The real scandal in the Goldman scam

According to the WSJ, it was Moody’s and S&P, who gave this junk triple A ratings. The game would never have worked without that”.

8 Comments

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8 responses to “The real scandal in the Goldman scam

  1. Retired IB'er

    Yeah and unless things have changed since my day, who do you think pitched the rating agencies on the issue? I’ll give you a hint… their initials are GS.

  2. Anonymous

    What’s Uncle Warren’s view?
    Doesn’t he own one of the ratings agencies?

  3. Anonymous

    “According to the WSJ, it was Moody’s and S&P, who gave this junk triple A ratings. The game would never have worked without that”.”

    That’s nothing new. It has been well reported right from the beginning of the meltdown.

    The real question is why these two outfits have never been held accountable for their phony ratings. IMHO they are at least as culpable, if not more so, as any of the other parties involved in the debacle.

    They profited by putting their imprimatur on these things. They supposedly checked this stuff out using their vast resources for doing so and pronounced it investment grade, but they were being paid by the guys selling the junk.

    Why isn’t the SEC or the DOJ going after these fraudsters?

    The civil action against GS is just a fig leaf to make it appear that the feds are getting tough on Obama’s Wall Street buddies; the chance of any of these creatures’ facing charges for what they did are roughly equivalent to that of a snowball in hell.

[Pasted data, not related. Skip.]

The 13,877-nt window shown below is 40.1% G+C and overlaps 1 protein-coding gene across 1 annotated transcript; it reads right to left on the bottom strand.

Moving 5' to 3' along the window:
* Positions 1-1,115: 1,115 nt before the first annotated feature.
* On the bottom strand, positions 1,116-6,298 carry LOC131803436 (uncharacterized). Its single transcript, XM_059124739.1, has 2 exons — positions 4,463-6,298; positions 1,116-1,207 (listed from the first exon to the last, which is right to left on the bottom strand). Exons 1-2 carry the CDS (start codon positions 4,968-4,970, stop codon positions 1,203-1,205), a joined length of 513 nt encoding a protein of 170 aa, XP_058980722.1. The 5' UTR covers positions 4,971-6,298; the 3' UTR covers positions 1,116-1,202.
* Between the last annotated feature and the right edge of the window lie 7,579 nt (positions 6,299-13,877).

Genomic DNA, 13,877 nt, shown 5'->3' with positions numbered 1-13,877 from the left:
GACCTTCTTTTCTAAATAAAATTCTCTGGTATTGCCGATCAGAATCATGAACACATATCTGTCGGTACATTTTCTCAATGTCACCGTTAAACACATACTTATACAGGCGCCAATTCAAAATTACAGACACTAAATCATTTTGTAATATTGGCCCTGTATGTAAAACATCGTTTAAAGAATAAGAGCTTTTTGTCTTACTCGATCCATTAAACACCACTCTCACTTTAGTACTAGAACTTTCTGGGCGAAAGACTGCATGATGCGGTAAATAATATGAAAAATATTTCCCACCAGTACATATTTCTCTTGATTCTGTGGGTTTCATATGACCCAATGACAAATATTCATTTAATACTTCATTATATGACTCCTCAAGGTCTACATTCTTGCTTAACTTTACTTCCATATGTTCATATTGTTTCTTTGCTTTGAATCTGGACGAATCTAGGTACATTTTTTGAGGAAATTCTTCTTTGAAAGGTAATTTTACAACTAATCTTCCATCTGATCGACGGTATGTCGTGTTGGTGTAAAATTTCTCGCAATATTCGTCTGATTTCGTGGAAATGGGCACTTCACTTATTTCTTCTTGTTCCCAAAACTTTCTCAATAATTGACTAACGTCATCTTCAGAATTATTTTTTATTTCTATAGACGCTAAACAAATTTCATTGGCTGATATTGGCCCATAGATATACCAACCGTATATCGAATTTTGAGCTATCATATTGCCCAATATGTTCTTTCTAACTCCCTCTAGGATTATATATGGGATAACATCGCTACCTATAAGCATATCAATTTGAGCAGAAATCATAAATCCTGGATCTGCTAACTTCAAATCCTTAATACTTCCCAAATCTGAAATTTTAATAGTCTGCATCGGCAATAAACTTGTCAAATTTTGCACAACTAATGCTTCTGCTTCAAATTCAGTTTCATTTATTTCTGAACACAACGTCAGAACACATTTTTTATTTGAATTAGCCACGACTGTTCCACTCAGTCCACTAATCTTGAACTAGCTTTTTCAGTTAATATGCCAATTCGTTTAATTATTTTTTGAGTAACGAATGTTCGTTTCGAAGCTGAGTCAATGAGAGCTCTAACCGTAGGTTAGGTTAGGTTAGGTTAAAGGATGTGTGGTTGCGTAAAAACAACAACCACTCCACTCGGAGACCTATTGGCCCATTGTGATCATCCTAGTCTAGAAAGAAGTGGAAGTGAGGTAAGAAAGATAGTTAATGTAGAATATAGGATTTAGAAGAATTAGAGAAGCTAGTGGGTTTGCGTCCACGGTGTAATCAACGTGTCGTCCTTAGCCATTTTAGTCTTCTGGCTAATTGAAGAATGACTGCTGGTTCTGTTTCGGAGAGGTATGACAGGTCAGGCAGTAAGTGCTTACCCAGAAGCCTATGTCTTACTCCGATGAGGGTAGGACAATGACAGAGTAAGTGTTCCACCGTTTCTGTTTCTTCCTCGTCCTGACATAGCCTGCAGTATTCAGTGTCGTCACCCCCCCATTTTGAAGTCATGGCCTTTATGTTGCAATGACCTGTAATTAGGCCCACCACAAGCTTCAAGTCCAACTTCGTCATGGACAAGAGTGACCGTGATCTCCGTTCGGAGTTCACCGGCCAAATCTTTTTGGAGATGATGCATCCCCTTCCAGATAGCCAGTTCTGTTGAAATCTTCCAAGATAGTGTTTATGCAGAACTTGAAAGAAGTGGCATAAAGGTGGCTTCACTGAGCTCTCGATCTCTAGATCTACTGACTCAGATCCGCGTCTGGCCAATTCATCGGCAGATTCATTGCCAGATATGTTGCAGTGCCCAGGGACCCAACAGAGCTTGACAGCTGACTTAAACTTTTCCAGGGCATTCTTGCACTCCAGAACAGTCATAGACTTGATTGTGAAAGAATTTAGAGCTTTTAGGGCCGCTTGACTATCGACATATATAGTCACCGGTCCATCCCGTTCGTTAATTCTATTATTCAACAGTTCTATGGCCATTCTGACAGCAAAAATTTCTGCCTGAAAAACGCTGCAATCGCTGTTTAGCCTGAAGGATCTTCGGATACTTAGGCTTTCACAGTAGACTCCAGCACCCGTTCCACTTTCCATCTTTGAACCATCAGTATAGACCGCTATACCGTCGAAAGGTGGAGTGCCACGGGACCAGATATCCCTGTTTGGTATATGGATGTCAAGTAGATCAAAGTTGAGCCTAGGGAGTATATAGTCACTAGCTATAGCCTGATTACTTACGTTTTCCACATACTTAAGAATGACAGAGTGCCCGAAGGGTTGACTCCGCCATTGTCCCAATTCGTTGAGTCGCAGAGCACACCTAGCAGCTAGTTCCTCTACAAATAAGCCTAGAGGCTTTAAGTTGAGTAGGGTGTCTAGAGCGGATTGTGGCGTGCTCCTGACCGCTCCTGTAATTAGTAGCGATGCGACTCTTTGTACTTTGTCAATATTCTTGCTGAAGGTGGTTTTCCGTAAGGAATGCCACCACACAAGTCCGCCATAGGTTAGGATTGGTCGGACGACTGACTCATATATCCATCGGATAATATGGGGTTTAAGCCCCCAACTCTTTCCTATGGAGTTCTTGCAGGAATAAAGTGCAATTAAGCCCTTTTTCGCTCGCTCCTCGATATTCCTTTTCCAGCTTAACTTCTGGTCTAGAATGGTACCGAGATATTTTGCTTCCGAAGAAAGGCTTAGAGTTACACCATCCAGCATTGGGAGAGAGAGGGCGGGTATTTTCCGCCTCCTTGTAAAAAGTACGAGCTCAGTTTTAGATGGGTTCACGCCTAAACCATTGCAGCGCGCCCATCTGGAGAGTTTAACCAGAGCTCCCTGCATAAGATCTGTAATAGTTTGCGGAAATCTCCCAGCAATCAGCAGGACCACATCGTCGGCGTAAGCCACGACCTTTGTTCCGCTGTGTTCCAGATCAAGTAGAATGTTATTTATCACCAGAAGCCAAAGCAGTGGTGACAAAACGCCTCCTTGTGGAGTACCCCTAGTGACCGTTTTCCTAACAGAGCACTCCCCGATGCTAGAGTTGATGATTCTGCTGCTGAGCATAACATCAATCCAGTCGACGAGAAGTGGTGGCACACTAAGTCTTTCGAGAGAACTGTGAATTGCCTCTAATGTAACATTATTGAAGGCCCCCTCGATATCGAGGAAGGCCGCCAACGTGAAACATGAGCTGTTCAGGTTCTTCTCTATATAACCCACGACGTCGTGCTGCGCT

4. Inagua

    Anonymous,

    The rating agencies were not fraudsters. They were dopes. Just like the people who bought the mortgage packages. And just like the people at AIG who insured them. They all relied on the same math formula to provide cover for what they did not understand. You can read all about it here.

    ww.wired.com/techbiz/it/magazine/17-03/wp_quant?currentPage=all

  5. Greenwich Gal

    The ratings agencies are the red headed step children of Wall St. You only work for one if you can’t get a job anywhere else. There is neither the intellectual or moral authority to challenge the big boys. They do what they are told, essentially. Hopefully, this will change – but not until there is some type of compensation or stature to be able to attract quality candidates.

  6. sw

    Warren did own almost 20% of Moody’s until a few months ago but sold a bunch of his shares.

  7. Riverside Dog Walker

    Heard on Bloomberg Radio that ratings agencies have never been held legally accountable for their ratings. Their legal defense, which has always worked, is that they have no fiduciary responsibilities related to their ratings, and that they are only exercising their rights to free speech.

    Leaves me kinda speechless as well…